Natalie has made Bloch something of a personal project, his music being in her own DNA, she says. And maybe, it turns out, mine too.
The Suite from Jewish Life is drenched in the melancholy of that culture, those thousands of years of mournful yearning, whether that be due to the endless wait for the messiah or a character trait born of wandering, rootless after the fall of Jerusalem, through stetl and ghetto, disapora and persecution. But it is moving, deeply felt stuff as long as we don't allow in self-pity on too large a scale.
Natalie's well-thought-out programme possibly began with its high point and receded gradually from it but that was not to be regretted. Bloch's Suite no.1 for solo cello had more dance rhtyhms in it, perhaps recalling the Bach Suites although it is to easy to compare much solo cello music with those cornerstones of the repertoire and it is not to be encouraged.
Yeol Eum Son was back for Vaughan Williams's Six Studies in English Folksong, much more than an accompanist and on occasion rivalling Natalie for our attention. The old maestro of Down Ampney was here as much an elegist for the English pastoral as Bloch is for the Old Testament faith. There was no need to bring pre-conceived ideas of those lost idylls to inform one's listening, with which Vaughan Williams had imbued each piece. Essentially songs without words, some songs are often better like that, music being more versatile without texts to direct our interpretation or offer overly specific meaning.
Frank Bridge's Cello Sonata in D minor was bigger, more expansive and, guessing a bit here, musically more complex and a fine thing but thus not quite as readily placeable as Bloch or Vaughan Williams. It is a bit of a surprise to find that it is the earliest piece of these, and Bridge pre-deceased the other two, but it is the least 'nostalgic' work, too, less backward-looking. If Natalie missed a note or two, I'm not that concerned and always think of Tasmin Little talking about one coherent performance being better than a technical perfect one. The cello is the richest and most gorgeous of musical instruments and never sounded better than in her hands in Fairford Church several years ago.
If she happens to find herself discussed here (some artists do, but she might have more to do than look herself up), I'd be delighted to be reminded of the cellist she made reference to as 'strong', among other things, to put her alongside Rostropovich, Casals, Isserlis, Yo Yo Ma, Tortellier and all in yet another field that one could devote one's whole time to were it not for everything else.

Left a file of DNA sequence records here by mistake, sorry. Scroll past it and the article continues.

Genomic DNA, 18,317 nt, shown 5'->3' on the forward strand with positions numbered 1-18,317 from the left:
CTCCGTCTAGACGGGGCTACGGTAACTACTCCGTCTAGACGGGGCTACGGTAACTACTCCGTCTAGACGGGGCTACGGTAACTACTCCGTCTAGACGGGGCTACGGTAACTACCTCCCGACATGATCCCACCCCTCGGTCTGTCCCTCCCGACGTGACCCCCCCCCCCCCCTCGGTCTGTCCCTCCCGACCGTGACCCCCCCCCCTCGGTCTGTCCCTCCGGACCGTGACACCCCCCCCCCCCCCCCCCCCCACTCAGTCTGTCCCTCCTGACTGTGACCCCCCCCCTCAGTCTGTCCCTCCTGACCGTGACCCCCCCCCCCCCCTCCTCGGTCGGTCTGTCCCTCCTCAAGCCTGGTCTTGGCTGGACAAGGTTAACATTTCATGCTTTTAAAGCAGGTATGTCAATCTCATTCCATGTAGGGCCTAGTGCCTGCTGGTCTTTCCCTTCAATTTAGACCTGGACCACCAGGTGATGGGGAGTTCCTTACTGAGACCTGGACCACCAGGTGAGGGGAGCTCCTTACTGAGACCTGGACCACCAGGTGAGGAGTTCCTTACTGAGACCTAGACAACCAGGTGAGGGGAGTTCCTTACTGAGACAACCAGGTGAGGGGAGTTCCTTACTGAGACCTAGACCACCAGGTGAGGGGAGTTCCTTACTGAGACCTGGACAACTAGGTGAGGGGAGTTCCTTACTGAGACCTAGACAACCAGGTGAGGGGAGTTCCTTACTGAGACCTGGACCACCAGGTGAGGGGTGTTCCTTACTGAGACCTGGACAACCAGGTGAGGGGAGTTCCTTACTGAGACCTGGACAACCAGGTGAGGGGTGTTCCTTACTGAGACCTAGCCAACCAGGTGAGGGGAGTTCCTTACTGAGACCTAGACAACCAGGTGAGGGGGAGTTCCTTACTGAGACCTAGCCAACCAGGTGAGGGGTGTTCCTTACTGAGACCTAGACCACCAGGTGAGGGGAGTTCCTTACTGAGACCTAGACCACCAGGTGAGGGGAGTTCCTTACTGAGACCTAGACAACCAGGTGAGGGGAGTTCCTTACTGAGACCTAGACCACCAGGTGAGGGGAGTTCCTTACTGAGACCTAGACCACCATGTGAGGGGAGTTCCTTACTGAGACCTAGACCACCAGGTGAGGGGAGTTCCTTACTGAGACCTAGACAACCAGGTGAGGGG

So, it was a visit that exceeded all expectations after I'd waited for a delayed coach at Portsmouth's Ferry Terminal with much foreboding about if the trip was worth it. Of course it was, not just for the concert but for the latest and long overdue use of my friend's ever sympathetic hospitality. I think next time we might need to cover 1974 in more detail, a brief run through the Ablative Absolute and debate which was Medicine Head's best record. And after all that, presumably as a reward for regaling them all evening with some wine-fuelled stories from my wide repertoire, a fine blend of Peter Ustinov, Ken Dodd and Brian Clough, I came away with the spectacular bonus of Jane Glover's new book on Handel in London ahead of my birthday next month. When you've known someone for 47 years, and understood each other very well, one knows a suitable present to buy. I hope he enjoys Mud's Greatest Hits in January.

Thursday, 20 September 2018

Portsmouth Lunchtime Live ! with James Lloyd Thomas

James Lloyd Thomas, organ, Portsmouth Cathedral, Sept 20th

On the south coast of England on a windswept afternoon, not far from the agitated sea, a man is playing Pachelbel to a meagre audience in the largely unadorned interior of the cathedral. And it matters that he is.
The stately unfolding of the Ciacona in F, having embroidered itself probably more intricately than its famous sibling, returns to its reflective beginnings. For James Lloyd Thomas's programme is 'A Variety of Variations'